Banner
    Was This Press Release Written By A Human? Do You Care?
    By News Staff | March 18th 2014 11:55 AM | Print | E-mail | Track Comments
    What do you think about computer-generated news articles? Would you even know?

    Recently, Google has tried to penalize 'content farms' - especially companies that look for keywords, terms and trends in searches and automatically generate articles that will show up in search results but are just copied and pasted.

    A recent study investigated what readers thought if computers actually did the creative writing. If you read everything from TIME magazine to Fox News about a link between autism, malformed genital in males and environmental toxins, you were reading a press release. Most of the journalists never looked at the study. If press releases are news, should it matter if it's written by a computer or a communications intern when it is simply going to be rehashed as "churnalism"?

    Software-generated content is all the rage. A paper in Journalism Practice investigates how readers perceive automatically produced news articles vs. articles which have been written by a journalist.

    The analysis undertaken by Christer Clerwall of Karlstad University in Sweden was conducted by presenting readers with different articles written by either journalists or computers. The readers were then asked to answer questions about how they perceived each article – e.g. the overall quality, credibility, objectivity.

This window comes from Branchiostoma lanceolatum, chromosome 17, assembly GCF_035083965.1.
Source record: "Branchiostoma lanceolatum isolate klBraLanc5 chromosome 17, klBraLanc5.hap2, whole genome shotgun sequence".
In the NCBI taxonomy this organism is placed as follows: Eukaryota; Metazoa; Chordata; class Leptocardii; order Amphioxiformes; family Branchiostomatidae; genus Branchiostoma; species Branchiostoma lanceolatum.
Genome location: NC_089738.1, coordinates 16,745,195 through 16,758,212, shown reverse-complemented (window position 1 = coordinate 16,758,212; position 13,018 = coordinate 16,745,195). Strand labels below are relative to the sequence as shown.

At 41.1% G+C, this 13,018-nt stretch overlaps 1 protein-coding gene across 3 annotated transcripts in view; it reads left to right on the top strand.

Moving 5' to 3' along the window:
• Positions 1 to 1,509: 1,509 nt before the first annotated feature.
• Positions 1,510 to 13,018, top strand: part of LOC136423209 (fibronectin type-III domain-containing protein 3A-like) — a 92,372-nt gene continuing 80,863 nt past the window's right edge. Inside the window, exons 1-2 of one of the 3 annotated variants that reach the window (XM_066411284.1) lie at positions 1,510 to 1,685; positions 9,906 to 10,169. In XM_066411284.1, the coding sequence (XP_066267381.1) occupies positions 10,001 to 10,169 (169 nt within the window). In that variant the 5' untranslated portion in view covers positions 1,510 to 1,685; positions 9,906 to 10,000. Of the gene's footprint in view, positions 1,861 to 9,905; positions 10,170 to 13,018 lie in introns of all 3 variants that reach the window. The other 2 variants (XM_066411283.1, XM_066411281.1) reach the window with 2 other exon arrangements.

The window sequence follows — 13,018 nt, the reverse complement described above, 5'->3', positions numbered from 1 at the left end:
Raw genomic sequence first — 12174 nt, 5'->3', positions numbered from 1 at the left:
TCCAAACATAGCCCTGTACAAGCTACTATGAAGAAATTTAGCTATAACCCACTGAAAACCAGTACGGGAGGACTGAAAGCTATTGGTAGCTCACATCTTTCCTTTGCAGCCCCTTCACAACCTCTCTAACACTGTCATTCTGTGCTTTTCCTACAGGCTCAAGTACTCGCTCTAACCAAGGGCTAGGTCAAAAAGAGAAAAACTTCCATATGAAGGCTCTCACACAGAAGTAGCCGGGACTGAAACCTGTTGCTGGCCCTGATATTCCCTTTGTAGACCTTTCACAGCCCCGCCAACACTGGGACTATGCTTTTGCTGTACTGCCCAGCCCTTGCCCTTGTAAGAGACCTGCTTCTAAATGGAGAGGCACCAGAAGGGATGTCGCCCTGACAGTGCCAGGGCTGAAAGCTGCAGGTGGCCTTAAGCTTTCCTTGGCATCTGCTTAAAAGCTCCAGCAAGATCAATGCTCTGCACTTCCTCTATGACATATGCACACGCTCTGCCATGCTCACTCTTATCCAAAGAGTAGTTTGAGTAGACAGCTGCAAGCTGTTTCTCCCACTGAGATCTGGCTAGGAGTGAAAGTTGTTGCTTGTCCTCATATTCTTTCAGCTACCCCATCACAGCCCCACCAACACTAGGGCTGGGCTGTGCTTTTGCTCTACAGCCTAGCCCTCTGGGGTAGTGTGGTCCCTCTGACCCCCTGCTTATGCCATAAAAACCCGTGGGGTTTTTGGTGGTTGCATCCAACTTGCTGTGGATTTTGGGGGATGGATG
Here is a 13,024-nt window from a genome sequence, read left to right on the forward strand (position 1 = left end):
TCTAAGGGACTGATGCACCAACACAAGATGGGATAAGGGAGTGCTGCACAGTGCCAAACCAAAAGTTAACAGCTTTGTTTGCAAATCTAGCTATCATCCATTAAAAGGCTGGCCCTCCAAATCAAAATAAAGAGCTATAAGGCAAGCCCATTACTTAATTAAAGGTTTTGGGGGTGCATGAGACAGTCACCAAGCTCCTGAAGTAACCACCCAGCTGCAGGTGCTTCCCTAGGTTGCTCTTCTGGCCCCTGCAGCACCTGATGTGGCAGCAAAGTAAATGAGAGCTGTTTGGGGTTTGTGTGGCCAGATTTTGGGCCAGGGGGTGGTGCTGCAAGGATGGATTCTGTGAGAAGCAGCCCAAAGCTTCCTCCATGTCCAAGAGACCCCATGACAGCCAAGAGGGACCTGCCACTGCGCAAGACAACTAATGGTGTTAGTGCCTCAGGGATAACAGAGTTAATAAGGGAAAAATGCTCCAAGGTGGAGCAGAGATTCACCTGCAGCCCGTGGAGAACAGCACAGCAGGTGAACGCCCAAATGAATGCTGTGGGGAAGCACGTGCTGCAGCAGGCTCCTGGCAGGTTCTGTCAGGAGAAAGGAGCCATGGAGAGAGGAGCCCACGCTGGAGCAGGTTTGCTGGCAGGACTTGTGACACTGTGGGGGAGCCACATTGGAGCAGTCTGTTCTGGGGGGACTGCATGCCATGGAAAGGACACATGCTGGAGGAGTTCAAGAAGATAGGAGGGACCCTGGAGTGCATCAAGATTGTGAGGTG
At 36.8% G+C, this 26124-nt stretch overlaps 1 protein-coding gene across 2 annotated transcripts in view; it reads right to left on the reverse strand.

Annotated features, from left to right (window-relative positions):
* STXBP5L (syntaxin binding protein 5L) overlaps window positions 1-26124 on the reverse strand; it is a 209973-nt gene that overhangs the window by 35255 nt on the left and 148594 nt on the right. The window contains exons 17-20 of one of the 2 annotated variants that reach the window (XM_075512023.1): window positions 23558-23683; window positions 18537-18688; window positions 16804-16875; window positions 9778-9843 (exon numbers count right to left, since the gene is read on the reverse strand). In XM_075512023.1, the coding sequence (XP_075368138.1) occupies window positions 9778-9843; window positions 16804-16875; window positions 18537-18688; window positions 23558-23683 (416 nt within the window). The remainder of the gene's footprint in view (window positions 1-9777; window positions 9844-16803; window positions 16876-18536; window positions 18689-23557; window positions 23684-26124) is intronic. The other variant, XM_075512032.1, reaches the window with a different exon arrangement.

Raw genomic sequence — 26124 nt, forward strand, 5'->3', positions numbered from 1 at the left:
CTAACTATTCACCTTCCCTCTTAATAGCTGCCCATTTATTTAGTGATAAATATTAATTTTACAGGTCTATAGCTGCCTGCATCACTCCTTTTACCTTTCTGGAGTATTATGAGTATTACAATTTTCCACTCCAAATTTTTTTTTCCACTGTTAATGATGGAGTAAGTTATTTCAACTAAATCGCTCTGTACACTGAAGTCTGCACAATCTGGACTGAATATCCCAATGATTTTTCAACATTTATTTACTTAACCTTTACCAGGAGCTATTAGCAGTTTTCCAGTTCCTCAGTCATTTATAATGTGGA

Respondents' assessment about the origin of the text (software or journalist). N = 45 (one answer missing).  DOI:10.1080/17512786.2014.883116

    The results suggest that the journalist-authored content was observed to be coherent, well-written and pleasant to read. However, while the computer generated content was perceived as descriptive and boring, it was also considered to be objective and trustworthy. Overall readers found it difficult to tell which articles had been written by journalists, and which were software-generated.

    Perhaps most significant  is the discovery that there were no substantial differences in how the different articles were perceived by readers. Does that mean that computer robots are capable of doing as good a job as journalists? Should journalists be considering a career change just yet?

    There are certainly advantages to be had in the speed with which computer-generated content can be produced, but will a robot writer ever be able to match the creativity, flexibility and analysis of journalist authored articles? The technology in place may not be quite able to reach these levels of sophisticated reporting yet, but it certainly provides food for thought as to how automated content might influence journalism in the future.

    Citation: Christer Clerwall, 'Users' perceptions of automated content', Journalism Practice Feb 25, 2014 DOI:10.1080/17512786.2014.883116